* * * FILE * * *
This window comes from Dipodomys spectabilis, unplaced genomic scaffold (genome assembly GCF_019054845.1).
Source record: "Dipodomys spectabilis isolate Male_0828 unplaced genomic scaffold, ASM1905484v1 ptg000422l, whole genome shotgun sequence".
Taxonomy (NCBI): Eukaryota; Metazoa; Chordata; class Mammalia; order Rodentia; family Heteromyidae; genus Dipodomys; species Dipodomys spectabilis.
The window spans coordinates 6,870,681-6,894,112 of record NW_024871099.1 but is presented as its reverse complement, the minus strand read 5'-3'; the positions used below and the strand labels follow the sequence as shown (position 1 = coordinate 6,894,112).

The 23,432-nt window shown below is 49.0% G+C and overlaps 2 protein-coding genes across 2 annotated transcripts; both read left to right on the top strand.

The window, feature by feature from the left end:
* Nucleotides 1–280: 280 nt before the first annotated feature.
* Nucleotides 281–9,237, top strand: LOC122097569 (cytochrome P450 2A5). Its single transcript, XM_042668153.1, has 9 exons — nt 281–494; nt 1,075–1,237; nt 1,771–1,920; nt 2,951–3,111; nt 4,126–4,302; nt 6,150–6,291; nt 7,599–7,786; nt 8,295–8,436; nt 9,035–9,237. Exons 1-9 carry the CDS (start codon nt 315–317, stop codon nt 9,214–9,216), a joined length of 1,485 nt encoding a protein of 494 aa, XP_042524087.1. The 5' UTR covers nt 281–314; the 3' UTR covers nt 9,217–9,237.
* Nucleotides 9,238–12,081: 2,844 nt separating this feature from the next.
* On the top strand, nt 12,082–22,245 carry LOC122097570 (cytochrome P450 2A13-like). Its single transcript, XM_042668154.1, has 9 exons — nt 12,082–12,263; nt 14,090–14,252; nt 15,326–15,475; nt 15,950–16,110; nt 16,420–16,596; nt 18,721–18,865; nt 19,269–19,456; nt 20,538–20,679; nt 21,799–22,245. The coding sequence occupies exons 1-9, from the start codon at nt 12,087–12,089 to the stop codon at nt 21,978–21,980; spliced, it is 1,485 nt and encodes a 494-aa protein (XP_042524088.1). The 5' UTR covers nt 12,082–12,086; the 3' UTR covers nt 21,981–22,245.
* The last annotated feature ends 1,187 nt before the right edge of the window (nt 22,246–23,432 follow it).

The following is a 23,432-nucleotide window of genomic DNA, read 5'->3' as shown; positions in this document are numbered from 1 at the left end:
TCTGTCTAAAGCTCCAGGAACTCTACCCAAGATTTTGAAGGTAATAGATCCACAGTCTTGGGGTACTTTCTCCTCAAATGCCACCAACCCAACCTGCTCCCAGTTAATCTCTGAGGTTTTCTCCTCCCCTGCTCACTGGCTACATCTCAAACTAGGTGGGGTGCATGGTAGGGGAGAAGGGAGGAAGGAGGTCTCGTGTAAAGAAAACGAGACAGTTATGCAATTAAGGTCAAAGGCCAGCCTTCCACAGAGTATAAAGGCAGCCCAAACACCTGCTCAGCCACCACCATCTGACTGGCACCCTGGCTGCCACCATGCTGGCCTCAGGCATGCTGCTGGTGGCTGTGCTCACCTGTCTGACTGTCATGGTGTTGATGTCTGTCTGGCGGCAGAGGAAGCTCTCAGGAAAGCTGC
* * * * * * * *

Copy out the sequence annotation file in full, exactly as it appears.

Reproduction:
This window comes from Dipodomys spectabilis, unplaced genomic scaffold (genome assembly GCF_019054845.1).
Source record: "Dipodomys spectabilis isolate Male_0828 unplaced genomic scaffold, ASM1905484v1 ptg000422l, whole genome shotgun sequence".
Taxonomy (NCBI): Eukaryota; Metazoa; Chordata; class Mammalia; order Rodentia; family Heteromyidae; genus Dipodomys; species Dipodomys spectabilis.
The window spans coordinates 6,870,681-6,894,112 of record NW_024871099.1 but is presented as its reverse complement, the minus strand read 5'-3'; the positions used below and the strand labels follow the sequence as shown (position 1 = coordinate 6,894,112).

The 23,432-nt window shown below is 49.0% G+C and overlaps 2 protein-coding genes across 2 annotated transcripts; both read left to right on the top strand.

The window, feature by feature from the left end:
* Nucleotides 1–280: 280 nt before the first annotated feature.
* Nucleotides 281–9,237, top strand: LOC122097569 (cytochrome P450 2A5). Its single transcript, XM_042668153.1, has 9 exons — nt 281–494; nt 1,075–1,237; nt 1,771–1,920; nt 2,951–3,111; nt 4,126–4,302; nt 6,150–6,291; nt 7,599–7,786; nt 8,295–8,436; nt 9,035–9,237. Exons 1-9 carry the CDS (start codon nt 315–317, stop codon nt 9,214–9,216), a joined length of 1,485 nt encoding a protein of 494 aa, XP_042524087.1. The 5' UTR covers nt 281–314; the 3' UTR covers nt 9,217–9,237.
* Nucleotides 9,238–12,081: 2,844 nt separating this feature from the next.
* On the top strand, nt 12,082–22,245 carry LOC122097570 (cytochrome P450 2A13-like). Its single transcript, XM_042668154.1, has 9 exons — nt 12,082–12,263; nt 14,090–14,252; nt 15,326–15,475; nt 15,950–16,110; nt 16,420–16,596; nt 18,721–18,865; nt 19,269–19,456; nt 20,538–20,679; nt 21,799–22,245. The coding sequence occupies exons 1-9, from the start codon at nt 12,087–12,089 to the stop codon at nt 21,978–21,980; spliced, it is 1,485 nt and encodes a 494-aa protein (XP_042524088.1). The 5' UTR covers nt 12,082–12,086; the 3' UTR covers nt 21,981–22,245.
* The last annotated feature ends 1,187 nt before the right edge of the window (nt 22,246–23,432 follow it).

The following is a 23,432-nucleotide window of genomic DNA, read 5'->3' as shown; positions in this document are numbered from 1 at the left end:
TCTGTCTAAAGCTCCAGGAACTCTACCCAAGATTTTGAAGGTAATAGATCCACAGTCTTGGGGTACTTTCTCCTCAAATGCCACCAACCCAACCTGCTCCCAGTTAATCTCTGAGGTTTTCTCCTCCCCTGCTCACTGGCTACATCTCAAACTAGGTGGGGTGCATGGTAGGGGAGAAGGGAGGAAGGAGGTCTCGTGTAAAGAAAACGAGACAGTTATGCAATTAAGGTCAAAGGCCAGCCTTCCACAGAGTATAAAGGCAGCCCAAACACCTGCTCAGCCACCACCATCTGACTGGCACCCTGGCTGCCACCATGCTGGCCTCAGGCATGCTGCTGGTGGCTGTGCTCACCTGTCTGACTGTCATGGTGTTGATGTCTGTCTGGCGGCAGAGGAAGCTCTCAGGAAAGCTGC